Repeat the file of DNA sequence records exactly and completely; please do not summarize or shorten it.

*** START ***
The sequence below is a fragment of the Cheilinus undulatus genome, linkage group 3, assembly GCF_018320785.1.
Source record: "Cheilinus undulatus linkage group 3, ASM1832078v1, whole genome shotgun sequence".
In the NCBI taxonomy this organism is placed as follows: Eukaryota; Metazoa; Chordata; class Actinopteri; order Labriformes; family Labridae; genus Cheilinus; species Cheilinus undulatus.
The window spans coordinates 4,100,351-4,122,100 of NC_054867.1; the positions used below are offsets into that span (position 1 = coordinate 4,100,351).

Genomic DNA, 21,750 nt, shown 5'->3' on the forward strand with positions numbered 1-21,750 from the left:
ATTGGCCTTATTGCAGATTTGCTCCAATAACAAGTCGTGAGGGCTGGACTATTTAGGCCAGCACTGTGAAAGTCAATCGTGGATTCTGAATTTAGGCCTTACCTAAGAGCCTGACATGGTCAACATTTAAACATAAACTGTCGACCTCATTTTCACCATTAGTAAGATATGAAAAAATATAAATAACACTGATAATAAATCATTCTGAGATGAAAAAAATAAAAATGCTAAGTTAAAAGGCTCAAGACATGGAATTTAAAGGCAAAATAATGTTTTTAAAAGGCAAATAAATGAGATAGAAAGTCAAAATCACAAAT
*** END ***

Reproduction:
The sequence below is a fragment of the Cheilinus undulatus genome, linkage group 3, assembly GCF_018320785.1.
Source record: "Cheilinus undulatus linkage group 3, ASM1832078v1, whole genome shotgun sequence".
In the NCBI taxonomy this organism is placed as follows: Eukaryota; Metazoa; Chordata; class Actinopteri; order Labriformes; family Labridae; genus Cheilinus; species Cheilinus undulatus.
The window spans coordinates 4,100,351-4,122,100 of NC_054867.1; the positions used below are offsets into that span (position 1 = coordinate 4,100,351).

Genomic DNA, 21,750 nt, shown 5'->3' on the forward strand with positions numbered 1-21,750 from the left:
ATTGGCCTTATTGCAGATTTGCTCCAATAACAAGTCGTGAGGGCTGGACTATTTAGGCCAGCACTGTGAAAGTCAATCGTGGATTCTGAATTTAGGCCTTACCTAAGAGCCTGACATGGTCAACATTTAAACATAAACTGTCGACCTCATTTTCACCATTAGTAAGATATGAAAAAATATAAATAACACTGATAATAAATCATTCTGAGATGAAAAAAATAAAAATGCTAAGTTAAAAGGCTCAAGACATGGAATTTAAAGGCAAAATAATGTTTTTAAAAGGCAAATAAATGAGATAGAAAGTCAAAATCACAAAT